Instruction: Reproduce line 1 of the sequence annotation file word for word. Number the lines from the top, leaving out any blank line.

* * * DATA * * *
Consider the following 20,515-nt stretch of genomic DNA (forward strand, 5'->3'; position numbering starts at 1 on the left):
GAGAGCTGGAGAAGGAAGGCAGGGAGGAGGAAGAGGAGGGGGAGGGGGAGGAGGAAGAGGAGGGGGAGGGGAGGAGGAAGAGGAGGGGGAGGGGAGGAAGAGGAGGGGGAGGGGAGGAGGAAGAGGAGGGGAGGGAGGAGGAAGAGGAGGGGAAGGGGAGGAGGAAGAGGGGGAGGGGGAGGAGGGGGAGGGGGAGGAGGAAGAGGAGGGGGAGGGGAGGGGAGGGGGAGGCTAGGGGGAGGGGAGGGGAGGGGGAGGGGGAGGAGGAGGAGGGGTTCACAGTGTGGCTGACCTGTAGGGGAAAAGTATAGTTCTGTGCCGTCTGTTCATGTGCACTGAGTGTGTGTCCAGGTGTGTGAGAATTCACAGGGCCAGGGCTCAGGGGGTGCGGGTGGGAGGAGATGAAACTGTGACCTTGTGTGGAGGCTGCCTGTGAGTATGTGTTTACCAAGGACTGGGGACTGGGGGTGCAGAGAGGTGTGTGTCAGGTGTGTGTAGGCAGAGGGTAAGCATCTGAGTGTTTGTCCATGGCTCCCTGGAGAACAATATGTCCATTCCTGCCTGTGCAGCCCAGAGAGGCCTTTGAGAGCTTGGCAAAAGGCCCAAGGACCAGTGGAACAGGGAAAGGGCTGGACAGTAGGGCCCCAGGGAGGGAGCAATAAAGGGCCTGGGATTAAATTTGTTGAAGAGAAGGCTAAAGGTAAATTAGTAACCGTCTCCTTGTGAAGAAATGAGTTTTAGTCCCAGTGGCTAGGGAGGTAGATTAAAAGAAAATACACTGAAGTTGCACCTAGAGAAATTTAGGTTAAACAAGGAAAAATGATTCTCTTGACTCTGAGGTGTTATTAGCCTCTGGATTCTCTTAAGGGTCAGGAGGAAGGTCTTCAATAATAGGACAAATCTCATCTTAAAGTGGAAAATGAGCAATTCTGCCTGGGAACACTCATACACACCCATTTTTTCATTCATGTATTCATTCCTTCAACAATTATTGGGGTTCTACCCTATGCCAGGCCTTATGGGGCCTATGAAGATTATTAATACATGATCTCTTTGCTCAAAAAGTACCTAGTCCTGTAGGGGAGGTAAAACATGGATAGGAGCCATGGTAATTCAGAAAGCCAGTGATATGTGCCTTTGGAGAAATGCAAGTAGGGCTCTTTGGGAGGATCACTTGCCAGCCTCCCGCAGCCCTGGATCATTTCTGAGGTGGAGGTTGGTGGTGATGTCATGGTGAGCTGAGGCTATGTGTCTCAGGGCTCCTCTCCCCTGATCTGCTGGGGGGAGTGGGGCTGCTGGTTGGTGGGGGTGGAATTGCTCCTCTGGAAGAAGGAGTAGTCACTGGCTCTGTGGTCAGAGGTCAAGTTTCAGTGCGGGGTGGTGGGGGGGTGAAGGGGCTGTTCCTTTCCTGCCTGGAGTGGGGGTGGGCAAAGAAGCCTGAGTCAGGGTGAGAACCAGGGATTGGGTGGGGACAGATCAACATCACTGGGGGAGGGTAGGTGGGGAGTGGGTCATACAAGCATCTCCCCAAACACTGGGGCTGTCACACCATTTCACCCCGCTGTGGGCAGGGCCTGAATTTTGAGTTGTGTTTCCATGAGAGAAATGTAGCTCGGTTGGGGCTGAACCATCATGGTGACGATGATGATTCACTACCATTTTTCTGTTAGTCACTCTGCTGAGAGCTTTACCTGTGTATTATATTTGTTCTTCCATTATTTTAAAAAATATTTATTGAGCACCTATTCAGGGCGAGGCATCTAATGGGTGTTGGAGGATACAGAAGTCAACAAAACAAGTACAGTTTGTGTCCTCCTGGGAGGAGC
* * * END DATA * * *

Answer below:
Consider the following 20,515-nt stretch of genomic DNA (forward strand, 5'->3'; position numbering starts at 1 on the left):